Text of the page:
Amid standoff with China in South China Sea, Vietnam seeks India’s support

Amid Hanoi’s continuing South China Sea standoff with Beijing, Vietnam’s Deputy Prime Minister and Foreign Affairs Minister Prak Sokhonn is expected to meet India’s External Affairs Minister S. Jaishankar in Bangkok and apprise him of latest developments in the fraught situation.

Vietnam’s Deputy PM is likely to seek India’s support for freedom of navigation in the South China Sea and the right to explore energy in its Exclusive Economic Zone.

Issues relating to freedom of South China Sea and freedom of navigation are expected to be high on the agenda of a series of ASEAN ministerial meetings in Bangkok on August 1-2.

Mr Jaishankar will co-chair the 10th MGC Ministerial Meeting with Vietnam’s Deputy PM in Bangkok on August 1 and discuss enhanced cooperation under the MGC framework. He will co-chair the ASEAN-India Ministerial Meeting with his Thai counterpart Don Pramudwinai and also exchange views on important regional and international issues and on ways and means of further strengthening the ASEAN-India Strategic Partnership.

The continuing South China Sea standoff with China has led Vietnam to start a diplomatic outreach to its key friends and partners in the region, including India.

Vietnam has already briefed India’s foreign office on latest developments regarding the activities of Chinese vessels in its Exclusive Economic Zone (EEZ) and sought New Delhi’s support for its position, said Vietnamese diplomatic sources.

“We have briefed the Ministry of External Affairs (MEA) about the incident. We are waiting for an official statement,” said well-placed diplomatic sources. They appealed for a vocal stand by India on the issue in view of New Delhi’s growing global profile and stature. India is emerging as a major global and regional player, and hence should take a clear-cut stand on the issue, especially as it has direct commercial stakes in the South China Sea, said sources.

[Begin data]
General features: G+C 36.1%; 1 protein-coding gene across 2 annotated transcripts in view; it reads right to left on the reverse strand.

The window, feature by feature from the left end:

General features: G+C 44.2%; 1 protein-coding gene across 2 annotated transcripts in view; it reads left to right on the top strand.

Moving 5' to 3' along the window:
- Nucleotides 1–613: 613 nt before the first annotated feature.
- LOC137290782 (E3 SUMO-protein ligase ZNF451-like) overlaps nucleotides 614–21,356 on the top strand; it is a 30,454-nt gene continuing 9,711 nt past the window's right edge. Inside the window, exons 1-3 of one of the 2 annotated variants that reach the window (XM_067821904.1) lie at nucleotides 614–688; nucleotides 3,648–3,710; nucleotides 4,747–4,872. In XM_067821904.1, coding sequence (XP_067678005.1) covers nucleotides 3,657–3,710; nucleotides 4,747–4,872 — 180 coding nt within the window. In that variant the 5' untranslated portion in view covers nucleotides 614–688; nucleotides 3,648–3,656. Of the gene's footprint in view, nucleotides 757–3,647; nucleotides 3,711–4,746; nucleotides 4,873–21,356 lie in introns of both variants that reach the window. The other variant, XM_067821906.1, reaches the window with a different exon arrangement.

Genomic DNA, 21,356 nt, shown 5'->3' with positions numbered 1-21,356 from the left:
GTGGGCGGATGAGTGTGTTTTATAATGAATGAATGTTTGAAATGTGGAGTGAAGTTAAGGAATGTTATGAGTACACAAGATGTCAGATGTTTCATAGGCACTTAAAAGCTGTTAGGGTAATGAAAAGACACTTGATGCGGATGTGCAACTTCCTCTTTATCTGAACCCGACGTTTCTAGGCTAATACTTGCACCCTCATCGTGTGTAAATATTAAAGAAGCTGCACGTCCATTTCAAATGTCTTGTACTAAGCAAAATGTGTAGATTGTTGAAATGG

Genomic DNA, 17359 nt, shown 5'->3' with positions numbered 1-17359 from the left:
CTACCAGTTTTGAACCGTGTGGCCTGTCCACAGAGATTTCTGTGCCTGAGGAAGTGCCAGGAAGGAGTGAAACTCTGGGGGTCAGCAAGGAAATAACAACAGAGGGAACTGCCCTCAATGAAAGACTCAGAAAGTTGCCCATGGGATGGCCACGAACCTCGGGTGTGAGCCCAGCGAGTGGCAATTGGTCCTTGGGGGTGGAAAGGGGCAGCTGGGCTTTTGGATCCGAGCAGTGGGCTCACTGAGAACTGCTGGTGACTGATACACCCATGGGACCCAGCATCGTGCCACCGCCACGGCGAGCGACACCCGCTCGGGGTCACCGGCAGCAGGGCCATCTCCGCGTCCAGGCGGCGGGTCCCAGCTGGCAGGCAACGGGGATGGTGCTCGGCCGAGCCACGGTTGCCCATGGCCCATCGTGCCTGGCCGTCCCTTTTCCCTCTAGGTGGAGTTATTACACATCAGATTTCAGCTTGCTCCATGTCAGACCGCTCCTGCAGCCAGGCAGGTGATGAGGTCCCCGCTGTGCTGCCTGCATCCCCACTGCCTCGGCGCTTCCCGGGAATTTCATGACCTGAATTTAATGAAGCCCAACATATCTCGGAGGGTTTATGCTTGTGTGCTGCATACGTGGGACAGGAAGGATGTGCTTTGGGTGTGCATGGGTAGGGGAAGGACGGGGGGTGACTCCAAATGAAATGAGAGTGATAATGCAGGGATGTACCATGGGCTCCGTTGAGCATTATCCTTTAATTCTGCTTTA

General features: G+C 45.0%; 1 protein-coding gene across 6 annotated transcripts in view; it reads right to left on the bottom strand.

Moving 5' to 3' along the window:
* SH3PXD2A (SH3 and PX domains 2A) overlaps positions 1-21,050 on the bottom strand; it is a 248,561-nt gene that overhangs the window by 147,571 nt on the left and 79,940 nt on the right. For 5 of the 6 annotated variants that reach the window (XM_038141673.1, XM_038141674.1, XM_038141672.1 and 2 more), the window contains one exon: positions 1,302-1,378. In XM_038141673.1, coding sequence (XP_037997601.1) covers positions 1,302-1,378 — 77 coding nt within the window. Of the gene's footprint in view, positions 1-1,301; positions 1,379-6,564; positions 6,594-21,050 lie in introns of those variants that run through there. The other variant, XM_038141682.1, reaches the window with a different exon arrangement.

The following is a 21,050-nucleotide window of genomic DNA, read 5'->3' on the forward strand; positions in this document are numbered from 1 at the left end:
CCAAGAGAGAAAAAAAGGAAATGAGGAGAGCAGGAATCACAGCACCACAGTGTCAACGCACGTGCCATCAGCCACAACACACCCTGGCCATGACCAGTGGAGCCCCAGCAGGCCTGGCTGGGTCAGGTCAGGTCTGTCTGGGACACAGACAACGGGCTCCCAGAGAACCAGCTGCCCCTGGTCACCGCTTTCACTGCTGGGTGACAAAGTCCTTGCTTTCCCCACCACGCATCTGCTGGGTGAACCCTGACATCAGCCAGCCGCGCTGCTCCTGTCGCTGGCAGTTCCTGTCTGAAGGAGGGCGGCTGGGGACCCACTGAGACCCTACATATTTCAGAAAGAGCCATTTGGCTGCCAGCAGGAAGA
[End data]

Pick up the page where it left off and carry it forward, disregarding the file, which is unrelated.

Vietnamese diplomats pointed out that India has direct commercial stakes in the current South China Sea standoff as it is partnering with Vietnam and Russia in oil exploration in this area. Besides, more than 50 per cent of India’s maritime trade passes through the South China Sea.

The Southern Vietnam Maritime Safety Assurance Corporation issued a notice this week, saying the Hakuryu-5 rig’s operations – a joint venture with Russia – would be extended from July 30 until September 15. The notice also urged vessels to stay away from the rig as a matter of safety.

China’s foreign ministry spokeswoman Hua Chunying, however, has accused Vietnam of violating China’s sovereign rights to Vanguard Bank since May. “China has already expressed its stance and is keeping in touch with the Vietnamese side,” she told reporters in Beijing. “We call on Vietnam to properly handle the incident.”

Vietnam has made it clear to China that only a withdrawal by Chinese vessels can end the crisis. Vietnam resolvedly and consistently safeguards its sovereignty, sovereign rights and jurisdiction in the East Sea as defined in the 1982 UNCLOS through peaceful means based on international law, said Vietnam’s Foreign Ministry Spokesperson Le Thi Thu Hang.



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